One of the key findings from a diversity review commissioned by the Department for Environment, Food and Rural Affairs highlighted that, despite finding the natural environment of value, BAME individuals had negative perceptions of it as a social environment. Namely, feelings of exclusion coupled with being conspicuous in what they perceive as an exclusively ‘white, English’ place.  

It certainly doesn’t help the stigma to see adverts and promotional material featuring mostly white, middle-class males, brandishing equipment worth thousands of pounds in a location that feels thousands of miles away. As Young rightly suggests: “How is a black kid in Walthamstow ever going to be inspired by that?”

Though these advertisements may seem inspirational, the reality is that, for many in the BAME community, it often seems unachievable. They don’t see themselves represented. 

Navjeet Sira, the Director of the Change Foundation, wants to change that. Active for over 30 years, the charity are working to transform how the BAME community approaches the outdoors from an early age.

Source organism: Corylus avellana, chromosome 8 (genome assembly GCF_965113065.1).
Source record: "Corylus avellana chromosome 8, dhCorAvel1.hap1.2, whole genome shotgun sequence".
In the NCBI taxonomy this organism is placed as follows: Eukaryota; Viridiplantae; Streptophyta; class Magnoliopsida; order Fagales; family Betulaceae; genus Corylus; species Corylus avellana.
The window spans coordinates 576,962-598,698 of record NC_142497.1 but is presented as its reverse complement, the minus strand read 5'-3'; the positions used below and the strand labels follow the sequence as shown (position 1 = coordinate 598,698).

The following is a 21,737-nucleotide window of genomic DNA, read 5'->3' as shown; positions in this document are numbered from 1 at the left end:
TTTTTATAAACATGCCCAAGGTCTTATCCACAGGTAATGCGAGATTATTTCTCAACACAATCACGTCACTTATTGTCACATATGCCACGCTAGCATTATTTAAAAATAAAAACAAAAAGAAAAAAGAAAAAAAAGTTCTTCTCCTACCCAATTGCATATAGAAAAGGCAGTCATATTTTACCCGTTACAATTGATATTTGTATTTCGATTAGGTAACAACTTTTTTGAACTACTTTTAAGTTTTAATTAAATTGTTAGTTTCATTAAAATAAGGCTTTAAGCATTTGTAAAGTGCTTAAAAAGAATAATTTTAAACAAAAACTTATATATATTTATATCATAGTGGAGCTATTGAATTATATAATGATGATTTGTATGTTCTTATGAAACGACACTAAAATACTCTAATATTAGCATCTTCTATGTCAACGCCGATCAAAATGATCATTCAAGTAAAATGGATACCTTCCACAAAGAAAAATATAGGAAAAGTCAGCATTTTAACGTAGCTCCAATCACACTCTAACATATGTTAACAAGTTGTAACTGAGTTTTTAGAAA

“It’s your immediate environment and what you learn is what you show,” Sira says. “If there’s not that exposure or that effort from schools, you’re never going to think about it as something you want to do. You’ll think of it as something alien: ‘I’m not getting dirty. I’m not getting cold.’ That’s a real negative attitude.”

Working with approximately 500 young people across London, Newcastle and Birmingham, the organisation aims to recruit and reach out to “young people that are not in a system”. At a minimum, Sira’s organisation works with children for up to 12 months, though some have been with the Change Foundation for 10 years. The fixes here are not expected to occur overnight. Rather, small incremental changes made by brands and organisations can create widespread societal shifts in the mindsets.